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[89] lines. The prisoners, through an interpreter, were given to understand that any attempt to resist or escape would meet with death. Colonels Powers and Stockdale, with the remainder of the battalion, remained in the enemy's camp to gather up all wagons, arms supplies, etc., and to destroy the tents. All of which was done. As we were about to leave the camp, Grierson's Cavalry, which was encamped three miles away, appeared in line, with skirmishers thrown out in advance. Colonel Powers having accomplished his object, retraced his steps back to Freeman's. Grierson did not follow.

This brilliant affair resulted in the total destruction of an entire cavalry regiment, the taking of 700 prisoners, including the Lieutenant Colonel and Major, the capture of 1,600 new army pistols with large quantities of ammunition, 800 cavalry sabers, as many Mc-Clellan saddles, and other accoutrements, a large quantity of quartermaster and commissary stores; eight wagons with mules, two fully equipped ambulances and other property. Captain James M. Ferguson, Adjutant of the battalion (now a resident of New Orleans) was among the first to reach the enemy, and after the fight to collect and set the men to work gathering up the arms, etc. Captain Ferguson filled one of the ambulances, hitched it up, and, with the enemy's battle flag in hand drove out of the camp as the Confederates were abandoning it. The entire battalion was then armed with army pistols and sabers. All other saddles having been discarded for the new McClellan trees. Enough horses were captured to mount Colonel Griffith's Arkansas troops, and to furnish mounts to many new recruits and other dismounted men.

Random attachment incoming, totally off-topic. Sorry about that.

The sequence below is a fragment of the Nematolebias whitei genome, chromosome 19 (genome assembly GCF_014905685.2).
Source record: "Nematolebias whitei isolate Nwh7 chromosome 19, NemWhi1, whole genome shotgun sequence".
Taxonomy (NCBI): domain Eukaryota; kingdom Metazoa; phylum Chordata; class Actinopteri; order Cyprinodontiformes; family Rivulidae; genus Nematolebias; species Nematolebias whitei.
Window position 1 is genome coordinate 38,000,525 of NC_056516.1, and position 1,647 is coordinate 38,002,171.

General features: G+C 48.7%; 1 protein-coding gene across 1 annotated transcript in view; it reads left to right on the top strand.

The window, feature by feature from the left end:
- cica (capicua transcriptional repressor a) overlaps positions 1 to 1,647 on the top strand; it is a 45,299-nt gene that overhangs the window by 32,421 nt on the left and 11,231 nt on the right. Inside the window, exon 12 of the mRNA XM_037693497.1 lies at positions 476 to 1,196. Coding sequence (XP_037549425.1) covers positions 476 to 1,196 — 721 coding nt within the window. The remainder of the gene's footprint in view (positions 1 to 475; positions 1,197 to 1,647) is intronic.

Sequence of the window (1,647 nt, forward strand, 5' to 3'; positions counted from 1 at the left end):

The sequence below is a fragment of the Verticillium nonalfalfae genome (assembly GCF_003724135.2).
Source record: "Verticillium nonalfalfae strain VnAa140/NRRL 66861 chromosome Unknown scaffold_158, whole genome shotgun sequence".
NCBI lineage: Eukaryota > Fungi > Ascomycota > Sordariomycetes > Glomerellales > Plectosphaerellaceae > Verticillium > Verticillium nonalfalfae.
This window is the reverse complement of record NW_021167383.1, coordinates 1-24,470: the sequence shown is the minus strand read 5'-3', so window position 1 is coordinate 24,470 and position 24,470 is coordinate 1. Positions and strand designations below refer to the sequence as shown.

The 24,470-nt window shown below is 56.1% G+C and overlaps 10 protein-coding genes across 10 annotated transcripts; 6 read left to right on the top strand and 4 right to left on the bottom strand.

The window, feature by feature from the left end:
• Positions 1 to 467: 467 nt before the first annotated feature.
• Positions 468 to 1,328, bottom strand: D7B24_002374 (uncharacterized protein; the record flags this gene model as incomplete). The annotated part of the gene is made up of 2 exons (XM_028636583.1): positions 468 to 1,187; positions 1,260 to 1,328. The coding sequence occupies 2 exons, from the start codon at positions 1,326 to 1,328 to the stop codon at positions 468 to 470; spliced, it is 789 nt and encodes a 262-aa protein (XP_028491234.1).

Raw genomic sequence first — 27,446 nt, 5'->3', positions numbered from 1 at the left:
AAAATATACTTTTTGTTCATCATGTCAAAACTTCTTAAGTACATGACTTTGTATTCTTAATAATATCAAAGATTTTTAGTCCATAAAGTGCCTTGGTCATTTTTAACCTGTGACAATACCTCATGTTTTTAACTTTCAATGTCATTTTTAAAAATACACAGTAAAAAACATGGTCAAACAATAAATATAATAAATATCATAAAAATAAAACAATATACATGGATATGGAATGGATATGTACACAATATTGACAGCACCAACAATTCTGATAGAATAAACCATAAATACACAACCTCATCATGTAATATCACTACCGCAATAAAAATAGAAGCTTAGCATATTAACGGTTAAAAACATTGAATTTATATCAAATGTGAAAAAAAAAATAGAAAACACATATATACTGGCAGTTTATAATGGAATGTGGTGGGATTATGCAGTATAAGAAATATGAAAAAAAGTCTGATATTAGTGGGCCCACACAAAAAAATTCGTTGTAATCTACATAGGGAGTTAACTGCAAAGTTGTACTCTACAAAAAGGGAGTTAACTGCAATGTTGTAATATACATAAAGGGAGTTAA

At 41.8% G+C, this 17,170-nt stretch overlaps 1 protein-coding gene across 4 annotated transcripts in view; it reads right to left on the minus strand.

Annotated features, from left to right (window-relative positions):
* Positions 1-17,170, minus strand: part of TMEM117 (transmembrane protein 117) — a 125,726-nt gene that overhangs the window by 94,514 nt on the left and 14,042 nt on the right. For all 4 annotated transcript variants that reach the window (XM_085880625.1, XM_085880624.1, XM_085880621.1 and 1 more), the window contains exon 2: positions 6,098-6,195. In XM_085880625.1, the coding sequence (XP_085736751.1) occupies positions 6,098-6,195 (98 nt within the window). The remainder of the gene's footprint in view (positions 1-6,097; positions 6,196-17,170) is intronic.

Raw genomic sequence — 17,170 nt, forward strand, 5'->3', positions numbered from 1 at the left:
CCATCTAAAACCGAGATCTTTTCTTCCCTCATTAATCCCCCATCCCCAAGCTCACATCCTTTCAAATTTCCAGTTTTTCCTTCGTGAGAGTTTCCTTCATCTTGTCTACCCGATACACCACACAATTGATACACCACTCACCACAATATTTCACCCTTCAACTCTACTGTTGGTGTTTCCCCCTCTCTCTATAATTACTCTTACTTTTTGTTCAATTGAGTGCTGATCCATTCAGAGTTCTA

On the 27th day of May, General Banks made a terrific assault on the works at Port Hudson with his entire land forces. A heavy bombardment preceded the attack. The river batteries, in the meantime, were engaged by Farragut's fleet, stationed above and below the fort. The Confederates awaited the advance of the Federals, who moved forward in two lines of battle. In this engagement, for the first time, negro troops fought during the war, two regiments of negroes being placed in the first line of battle. In front of the Confederate breastworks sharp pointed stakes had been firmly driven down to within a foot of the ground, and an abattis formed of fallen trees. The Confederates permitted the Federals to work their way well forward and get within sixty yards of the breastworks,


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